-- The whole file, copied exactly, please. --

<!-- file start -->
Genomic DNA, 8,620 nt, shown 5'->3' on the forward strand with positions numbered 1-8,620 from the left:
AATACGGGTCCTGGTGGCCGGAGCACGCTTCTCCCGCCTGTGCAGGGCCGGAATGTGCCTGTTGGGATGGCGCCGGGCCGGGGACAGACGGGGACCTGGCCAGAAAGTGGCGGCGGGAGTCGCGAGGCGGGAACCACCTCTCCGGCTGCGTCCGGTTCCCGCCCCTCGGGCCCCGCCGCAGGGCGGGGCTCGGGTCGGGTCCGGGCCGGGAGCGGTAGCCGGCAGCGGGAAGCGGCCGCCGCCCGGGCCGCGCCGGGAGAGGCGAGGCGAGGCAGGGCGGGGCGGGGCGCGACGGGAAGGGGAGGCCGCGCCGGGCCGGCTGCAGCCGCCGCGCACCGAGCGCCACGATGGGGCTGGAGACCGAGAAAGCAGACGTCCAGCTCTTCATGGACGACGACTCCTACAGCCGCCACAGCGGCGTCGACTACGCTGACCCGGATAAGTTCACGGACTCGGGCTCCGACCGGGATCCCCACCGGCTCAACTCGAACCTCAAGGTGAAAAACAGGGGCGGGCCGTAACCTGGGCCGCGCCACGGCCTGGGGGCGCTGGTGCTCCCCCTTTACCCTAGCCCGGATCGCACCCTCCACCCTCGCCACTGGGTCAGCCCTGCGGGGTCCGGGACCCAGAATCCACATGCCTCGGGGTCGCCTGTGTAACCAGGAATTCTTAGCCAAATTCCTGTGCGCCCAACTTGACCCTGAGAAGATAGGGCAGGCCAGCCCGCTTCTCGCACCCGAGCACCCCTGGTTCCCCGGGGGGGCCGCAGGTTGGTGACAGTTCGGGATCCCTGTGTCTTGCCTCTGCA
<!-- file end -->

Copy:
Genomic DNA, 8,620 nt, shown 5'->3' on the forward strand with positions numbered 1-8,620 from the left:
AATACGGGTCCTGGTGGCCGGAGCACGCTTCTCCCGCCTGTGCAGGGCCGGAATGTGCCTGTTGGGATGGCGCCGGGCCGGGGACAGACGGGGACCTGGCCAGAAAGTGGCGGCGGGAGTCGCGAGGCGGGAACCACCTCTCCGGCTGCGTCCGGTTCCCGCCCCTCGGGCCCCGCCGCAGGGCGGGGCTCGGGTCGGGTCCGGGCCGGGAGCGGTAGCCGGCAGCGGGAAGCGGCCGCCGCCCGGGCCGCGCCGGGAGAGGCGAGGCGAGGCAGGGCGGGGCGGGGCGCGACGGGAAGGGGAGGCCGCGCCGGGCCGGCTGCAGCCGCCGCGCACCGAGCGCCACGATGGGGCTGGAGACCGAGAAAGCAGACGTCCAGCTCTTCATGGACGACGACTCCTACAGCCGCCACAGCGGCGTCGACTACGCTGACCCGGATAAGTTCACGGACTCGGGCTCCGACCGGGATCCCCACCGGCTCAACTCGAACCTCAAGGTGAAAAACAGGGGCGGGCCGTAACCTGGGCCGCGCCACGGCCTGGGGGCGCTGGTGCTCCCCCTTTACCCTAGCCCGGATCGCACCCTCCACCCTCGCCACTGGGTCAGCCCTGCGGGGTCCGGGACCCAGAATCCACATGCCTCGGGGTCGCCTGTGTAACCAGGAATTCTTAGCCAAATTCCTGTGCGCCCAACTTGACCCTGAGAAGATAGGGCAGGCCAGCCCGCTTCTCGCACCCGAGCACCCCTGGTTCCCCGGGGGGGCCGCAGGTTGGTGACAGTTCGGGATCCCTGTGTCTTGCCTCTGCA